This is a poetic look at the history of natural hairstyles – and, through Sofia, we see children encouraged not to be afraid to be themselves.   Every Sunday Sofia dreams as her Mum washes and styles her hair – and every style has a period and a cultural figure as an example of how styles and history sit together. Whilst feeling sleepy as her hair is done Sofia dream-travels to visit a Jamaican Rastafarian, an African ancestor and a Black Panther in Los Angeles. The poem takes on this journey through history and also beyond our world to ... View Full Review
This book takes a poetic look at what it means to be alive. Nuto is a debut author – a teacher in Tasmania, who asks some of the big questions about who we all are, about friendship and our place in the universe.  It’s the sort of book that will be a bouncing off point for lots of discussions – but is presented in an accessible and colourful format. Charlotte Ager’s naïve style of illustration means it will appeal across the very young and the not so young.  The bold illustrations offer ... View Full Review
We first met Mrs Noah in Mrs Noah’s Pockets whilst the family were all on the Ark. Now the Ark has made land and whilst Noah makes the Ark into a home, Mrs Noah sets about planting a garden in the fresh new earth. Her always deep pockets furnish all the seeds needed for the job, the ark provides the trees they have nurtured along the way and she enlists the children to help her tend the new garden. A deceptively simple story –it is in the illustrations that we see the development of the garden as ... View Full Review
Written by the first Children’s Laureate for Wales, Wilde is a wonderful mix of old legends in a contemporary school setting. The heroine, Wilde, is plagued by strange, supernatural and downright strange events that all seem to gang up and make her stand out from the crowd.    Set in Wales, near a waterfall which has a long history of association with witches – founded on a gruesome tale of death caused long ago in the falls – and a set of strange experiences for Wilde as she tries to settle into her new school all combine ... View Full Review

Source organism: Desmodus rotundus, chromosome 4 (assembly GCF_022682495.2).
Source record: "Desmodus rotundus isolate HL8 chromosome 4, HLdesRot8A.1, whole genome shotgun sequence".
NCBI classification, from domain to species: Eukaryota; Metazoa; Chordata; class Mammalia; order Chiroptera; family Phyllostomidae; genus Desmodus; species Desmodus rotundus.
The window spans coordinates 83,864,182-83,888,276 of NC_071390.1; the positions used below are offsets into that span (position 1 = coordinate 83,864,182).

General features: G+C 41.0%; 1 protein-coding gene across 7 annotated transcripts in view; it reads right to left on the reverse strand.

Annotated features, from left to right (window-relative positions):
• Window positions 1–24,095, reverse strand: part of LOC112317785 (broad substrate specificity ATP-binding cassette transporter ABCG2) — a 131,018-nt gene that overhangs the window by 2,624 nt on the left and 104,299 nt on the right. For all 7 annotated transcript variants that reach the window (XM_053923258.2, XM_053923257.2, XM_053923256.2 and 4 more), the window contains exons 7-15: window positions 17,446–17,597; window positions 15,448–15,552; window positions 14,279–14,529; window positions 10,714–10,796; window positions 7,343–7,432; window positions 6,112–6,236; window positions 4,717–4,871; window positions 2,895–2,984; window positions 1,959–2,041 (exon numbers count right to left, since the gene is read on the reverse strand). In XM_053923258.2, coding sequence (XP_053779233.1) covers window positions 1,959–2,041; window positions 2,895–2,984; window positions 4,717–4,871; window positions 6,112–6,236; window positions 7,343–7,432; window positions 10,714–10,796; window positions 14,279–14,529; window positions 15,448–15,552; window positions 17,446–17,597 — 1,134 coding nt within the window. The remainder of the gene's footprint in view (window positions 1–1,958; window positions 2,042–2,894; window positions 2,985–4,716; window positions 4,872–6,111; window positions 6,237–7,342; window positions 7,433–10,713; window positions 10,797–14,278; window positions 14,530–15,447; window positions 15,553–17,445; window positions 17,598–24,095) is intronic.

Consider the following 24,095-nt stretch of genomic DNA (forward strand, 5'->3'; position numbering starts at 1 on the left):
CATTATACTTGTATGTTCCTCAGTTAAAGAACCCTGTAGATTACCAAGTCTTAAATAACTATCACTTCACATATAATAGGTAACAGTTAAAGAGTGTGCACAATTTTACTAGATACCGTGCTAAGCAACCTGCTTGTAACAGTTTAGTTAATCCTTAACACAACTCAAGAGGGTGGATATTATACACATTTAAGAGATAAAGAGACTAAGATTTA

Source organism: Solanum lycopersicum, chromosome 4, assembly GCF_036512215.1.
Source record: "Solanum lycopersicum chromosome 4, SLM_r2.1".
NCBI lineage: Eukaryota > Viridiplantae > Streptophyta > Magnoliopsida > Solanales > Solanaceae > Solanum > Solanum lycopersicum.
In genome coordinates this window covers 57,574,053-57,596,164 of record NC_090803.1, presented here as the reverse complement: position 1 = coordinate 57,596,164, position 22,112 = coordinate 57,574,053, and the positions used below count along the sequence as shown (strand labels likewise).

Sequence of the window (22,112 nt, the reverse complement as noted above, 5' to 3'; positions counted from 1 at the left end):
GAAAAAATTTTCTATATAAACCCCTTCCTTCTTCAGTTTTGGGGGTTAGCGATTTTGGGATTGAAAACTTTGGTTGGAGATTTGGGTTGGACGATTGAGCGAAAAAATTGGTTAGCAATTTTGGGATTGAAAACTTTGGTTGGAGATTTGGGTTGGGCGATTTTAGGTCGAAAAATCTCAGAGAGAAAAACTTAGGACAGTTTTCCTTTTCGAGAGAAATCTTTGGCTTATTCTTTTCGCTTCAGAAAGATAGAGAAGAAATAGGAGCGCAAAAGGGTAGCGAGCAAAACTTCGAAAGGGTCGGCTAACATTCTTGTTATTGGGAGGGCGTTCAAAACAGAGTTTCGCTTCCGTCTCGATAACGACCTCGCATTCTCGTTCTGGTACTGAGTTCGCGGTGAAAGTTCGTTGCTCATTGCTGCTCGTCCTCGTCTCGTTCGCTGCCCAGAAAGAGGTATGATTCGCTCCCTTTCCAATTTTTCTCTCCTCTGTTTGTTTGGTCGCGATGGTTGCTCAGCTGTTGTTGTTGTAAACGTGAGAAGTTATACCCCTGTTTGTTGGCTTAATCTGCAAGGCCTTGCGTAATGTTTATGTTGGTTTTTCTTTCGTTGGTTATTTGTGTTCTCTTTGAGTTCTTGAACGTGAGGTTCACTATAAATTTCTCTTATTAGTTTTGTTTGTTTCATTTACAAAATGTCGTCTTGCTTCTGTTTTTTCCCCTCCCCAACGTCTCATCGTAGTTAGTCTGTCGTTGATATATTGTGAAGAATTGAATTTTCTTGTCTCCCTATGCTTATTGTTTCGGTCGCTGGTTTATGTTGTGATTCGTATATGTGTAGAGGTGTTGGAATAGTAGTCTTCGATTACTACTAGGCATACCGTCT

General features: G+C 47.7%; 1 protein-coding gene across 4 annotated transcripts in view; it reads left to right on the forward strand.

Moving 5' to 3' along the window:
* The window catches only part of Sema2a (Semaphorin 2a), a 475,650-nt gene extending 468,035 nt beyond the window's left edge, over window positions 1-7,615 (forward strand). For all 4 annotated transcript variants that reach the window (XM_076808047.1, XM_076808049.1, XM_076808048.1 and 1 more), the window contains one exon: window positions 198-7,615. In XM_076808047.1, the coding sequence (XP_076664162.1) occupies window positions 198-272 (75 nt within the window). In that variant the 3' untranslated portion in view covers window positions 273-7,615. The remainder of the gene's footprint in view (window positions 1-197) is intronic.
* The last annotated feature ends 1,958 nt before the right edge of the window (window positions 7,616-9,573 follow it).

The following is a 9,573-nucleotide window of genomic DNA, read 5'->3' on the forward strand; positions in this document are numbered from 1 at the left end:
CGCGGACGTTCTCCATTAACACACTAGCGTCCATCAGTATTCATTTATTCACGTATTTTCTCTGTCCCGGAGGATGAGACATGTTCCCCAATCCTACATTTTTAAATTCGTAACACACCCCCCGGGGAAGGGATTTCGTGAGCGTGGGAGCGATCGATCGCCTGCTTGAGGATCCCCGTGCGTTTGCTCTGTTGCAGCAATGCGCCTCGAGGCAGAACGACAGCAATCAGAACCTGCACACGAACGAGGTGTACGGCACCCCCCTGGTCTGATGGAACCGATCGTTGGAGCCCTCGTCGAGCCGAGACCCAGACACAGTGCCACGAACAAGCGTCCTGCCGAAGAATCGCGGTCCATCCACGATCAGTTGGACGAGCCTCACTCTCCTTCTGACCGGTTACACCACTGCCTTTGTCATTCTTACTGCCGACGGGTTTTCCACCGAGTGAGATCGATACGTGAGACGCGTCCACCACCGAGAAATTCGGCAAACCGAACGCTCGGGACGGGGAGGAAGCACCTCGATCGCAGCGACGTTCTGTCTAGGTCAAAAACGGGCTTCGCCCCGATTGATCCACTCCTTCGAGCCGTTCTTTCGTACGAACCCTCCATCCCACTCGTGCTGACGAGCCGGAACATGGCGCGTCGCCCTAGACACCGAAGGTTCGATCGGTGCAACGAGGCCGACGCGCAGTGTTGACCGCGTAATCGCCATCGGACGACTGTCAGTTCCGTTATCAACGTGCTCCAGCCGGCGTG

The book is a bright and, at first glance, light-hearted look at mental health issues and some of the famous people who live with them and overcome them in various ways. But, as Professor Peter Fonagy states in the introduction, the graphics are intended as a ‘help to see the lighter side of ourselves’. Twenty-nine differing famous people – from current singers and songwriters to famous historical figures are all examined - with a double page spread each - giving a brief outline of their issue and how they, as individuals, found ways to deal with it. Each ... View Full Review
With consultant Professor Graham Medley of the London School of Hygiene and Tropical Medicine as the adviser on this book you can use it in confidence that the information is relevant and correct.     The idea behind the book was the brainchild of the publisher Nosy Crow - to make something freely available to help children understand the current situation and to try to ease some of their concerns.  No-one has received any fees for this book.  Plus, using such a well-known illustrator as Axel Scheffler (recognised worldwide for the Gruffalo illustrations) makes the whole thing ... View Full Review
This novel moves from poetry to prose, and back again, as it explores a girl’s relationship with her Grandfather.  Mizuki can see something is deeply troubling to her Grandfather Ichiro, but she can’t find its source, except it is somehow connected with an old book and Ichiro’s need to create origami paper cranes from it.    Mizuki’s worries are expressed in verse before we jump back into prose - to the at times brutal description of the day the bomb fell on Hiroshima and Ichiro’s role in that ... View Full Review